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Oregon Settles Lawsuit Over Patient's Restraint Death;
Senate Leader Calls For Urgent Change At Psychiatric Institution

By Dave Reynolds, Inclusion Daily Express
October 28, 2004

SALEM, OREGON--The Portland Oregonian has revealed more problems this week at Oregon State Hospital -- problems that could cause the 121-year-old institution to face the same fate as the former Fairview Training Center, including oversight by federal officials and closure.

The paper also reported that a family has settled a lawsuit with the state over the August 2001 restraint-related death of an OSH patient.

On Saturday, the paper detailed a letter in which Peter Courtney, the President of Oregon's Senate, told his fellow senators that conditions at the aging facility, including overcrowding, understaffing, and a history resident abuse, make the mental health system vulnerable to being taken over by the courts.

"The matter will be taken out of our hands if we do not act quickly," Courtney wrote.

Courtney added later that a meeting with the hospital's superintendent, Dr. Marvin Fickle, was "deeply troubling".

The institution, located in a residential area just a mile from the state capitol complex, currently houses 760 people. Even though Oregon spends half of its annual mental health budget on OSH -- to house less than one percent of Oregon's patients who need psychiatric services -- much of the facility has deteriorated to the point where entire buildings can no longer be used.

"We've been getting away with this for decades," Courtney wrote.

On Sunday, the Oregonian noted that, despite several studies showing people with mental illness recover better in community settings, OSH patients are often held at the facility for months or years after they have been determined appropriate for community placements. In September, the hospital housed at least 130 patients who had been cleared to move into group homes or assisted living centers.

But the state has been reluctant to battle with the employee unions that represent 1,150 OSH employees, the paper reported.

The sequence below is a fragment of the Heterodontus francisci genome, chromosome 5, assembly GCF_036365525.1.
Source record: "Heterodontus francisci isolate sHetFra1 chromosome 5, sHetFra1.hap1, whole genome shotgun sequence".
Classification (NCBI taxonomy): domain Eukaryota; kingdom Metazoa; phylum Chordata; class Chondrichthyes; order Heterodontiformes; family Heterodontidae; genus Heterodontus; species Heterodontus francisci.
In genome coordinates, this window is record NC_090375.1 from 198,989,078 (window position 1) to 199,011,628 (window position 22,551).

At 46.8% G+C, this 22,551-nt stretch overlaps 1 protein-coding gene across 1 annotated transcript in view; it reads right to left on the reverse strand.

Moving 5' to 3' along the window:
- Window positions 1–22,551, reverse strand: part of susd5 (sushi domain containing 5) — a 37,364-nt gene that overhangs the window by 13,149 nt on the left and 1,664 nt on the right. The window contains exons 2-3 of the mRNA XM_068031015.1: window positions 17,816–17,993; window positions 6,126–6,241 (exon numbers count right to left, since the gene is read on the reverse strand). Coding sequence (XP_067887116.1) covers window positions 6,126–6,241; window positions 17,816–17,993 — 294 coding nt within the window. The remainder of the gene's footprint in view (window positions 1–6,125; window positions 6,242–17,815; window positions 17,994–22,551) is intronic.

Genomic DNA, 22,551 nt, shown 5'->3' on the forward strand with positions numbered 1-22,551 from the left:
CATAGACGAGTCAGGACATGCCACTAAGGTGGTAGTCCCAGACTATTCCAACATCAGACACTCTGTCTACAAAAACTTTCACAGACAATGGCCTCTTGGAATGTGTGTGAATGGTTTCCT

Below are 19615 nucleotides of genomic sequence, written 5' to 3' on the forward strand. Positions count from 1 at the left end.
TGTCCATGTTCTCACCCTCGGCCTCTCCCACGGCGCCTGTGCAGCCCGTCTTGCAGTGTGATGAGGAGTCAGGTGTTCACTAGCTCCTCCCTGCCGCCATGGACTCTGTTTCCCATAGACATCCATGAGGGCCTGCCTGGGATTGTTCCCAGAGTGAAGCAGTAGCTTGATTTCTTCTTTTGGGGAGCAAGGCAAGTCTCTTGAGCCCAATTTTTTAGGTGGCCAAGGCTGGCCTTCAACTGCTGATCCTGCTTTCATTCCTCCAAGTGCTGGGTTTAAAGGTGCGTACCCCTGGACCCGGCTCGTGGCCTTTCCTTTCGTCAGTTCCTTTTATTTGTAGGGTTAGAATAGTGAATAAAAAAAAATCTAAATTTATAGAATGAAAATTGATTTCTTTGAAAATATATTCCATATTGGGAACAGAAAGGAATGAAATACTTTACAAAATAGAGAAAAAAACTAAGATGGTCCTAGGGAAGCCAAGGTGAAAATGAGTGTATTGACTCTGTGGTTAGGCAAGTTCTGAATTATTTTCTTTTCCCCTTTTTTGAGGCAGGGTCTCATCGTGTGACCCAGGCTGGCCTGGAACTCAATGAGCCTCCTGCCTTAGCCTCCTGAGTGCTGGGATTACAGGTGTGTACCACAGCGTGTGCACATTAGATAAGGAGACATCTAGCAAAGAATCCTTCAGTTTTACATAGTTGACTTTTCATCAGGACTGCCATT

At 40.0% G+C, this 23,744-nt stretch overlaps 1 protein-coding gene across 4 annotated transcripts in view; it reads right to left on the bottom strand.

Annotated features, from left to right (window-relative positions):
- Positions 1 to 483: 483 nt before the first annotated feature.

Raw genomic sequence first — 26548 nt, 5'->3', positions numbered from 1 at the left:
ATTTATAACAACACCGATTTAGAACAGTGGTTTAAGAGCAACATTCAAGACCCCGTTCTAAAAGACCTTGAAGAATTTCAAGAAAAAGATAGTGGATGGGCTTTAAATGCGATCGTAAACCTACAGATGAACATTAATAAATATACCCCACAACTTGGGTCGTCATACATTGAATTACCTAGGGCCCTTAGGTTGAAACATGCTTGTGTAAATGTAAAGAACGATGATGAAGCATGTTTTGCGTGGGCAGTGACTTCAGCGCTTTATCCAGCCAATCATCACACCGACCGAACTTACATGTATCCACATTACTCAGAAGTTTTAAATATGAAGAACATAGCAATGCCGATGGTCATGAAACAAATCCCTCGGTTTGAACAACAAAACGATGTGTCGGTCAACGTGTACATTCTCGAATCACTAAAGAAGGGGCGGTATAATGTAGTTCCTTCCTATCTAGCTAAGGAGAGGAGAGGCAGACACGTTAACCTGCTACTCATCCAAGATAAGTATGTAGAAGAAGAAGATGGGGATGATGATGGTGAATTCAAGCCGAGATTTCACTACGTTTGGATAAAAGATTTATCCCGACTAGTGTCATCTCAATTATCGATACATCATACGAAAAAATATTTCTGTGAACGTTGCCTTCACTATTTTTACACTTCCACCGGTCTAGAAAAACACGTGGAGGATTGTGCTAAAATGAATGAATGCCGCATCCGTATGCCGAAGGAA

Thursday's Oregonian reported that the state has settled a lawsuit with the family of Ben Bartow, a resident of OSH who died after being restrained by staff members on August 12, 2001.

Bartow, 41, who had paranoid schizophrenia, got into a confrontation with a psychiatric aide after he was told he could not have a can of soda pop. The suit claimed that between six and ten staff members then formed a "dog pile" on top of Bartow.

Lawyers, witnesses and state records indicated that other patients asked staff members to get off of Bartow, but that they refused. Bartow was then injected with tranquilizers until he went limp. Workers then placed Bartow in handcuffs and ankle restraints, carried him to a seclusion room, and strapped him to a bed.

Sometime later, a staff member noticed that Bartow was unconscious and was not breathing. A nurse was not able to revive him.

A medical examiner determined that Bartow died from a heart attack brought on by the restraint.

The state agreed to pay Bartow's family $200,000 in the settlement agreement, along with supplying each ward at OSH with a emergency crash cart to help resuscitate patients.

"The amount of money wasn't the reason we sued," said Bartow's sister, Loyette. "We wanted to let the hospital know that what had happened there wasn't right and, if we could, bring about some changes for the other patients who are still there."

Last month, the Oregonian wrote a multi-part series on the documented cases of sexual abuse of young people with mental illnesses at Ward 40, OSH's adolescent unit. The paper reported that the institution had private places where patients could be abused in seclusion; hired staff members with histories of sexual assault; failed to immediately call police or child protective officials when abuse was suspected or discovered; blamed young victims for their abuse; removed whistle-blowers who reported the crimes; and paid victims more than $1 million to keep them from telling their stories to the media.

Fairview Training Center, the state's primary institution housing people with developmental disabilities, was closed in February 2000 to settle suits filed in the 1980's. Disability rights advocates and the U.S. Department of Justice had sued claiming that Fairview staff violated the residents' civil rights.

Related:
"Senator fears loss of hospital" (The Oregonian)
"Oregon's high-priced hospital of hurt" (The Oregonian)
"Suit brings changes at Oregon State Hospital" (The Oregonian)
"Sexual Abuse Of Youngsters At State Hospital Revealed" (Inclusion Daily Express -- Sept. 21, 2004)
"So long, Fairview" (Inclusion Daily Express Archives)

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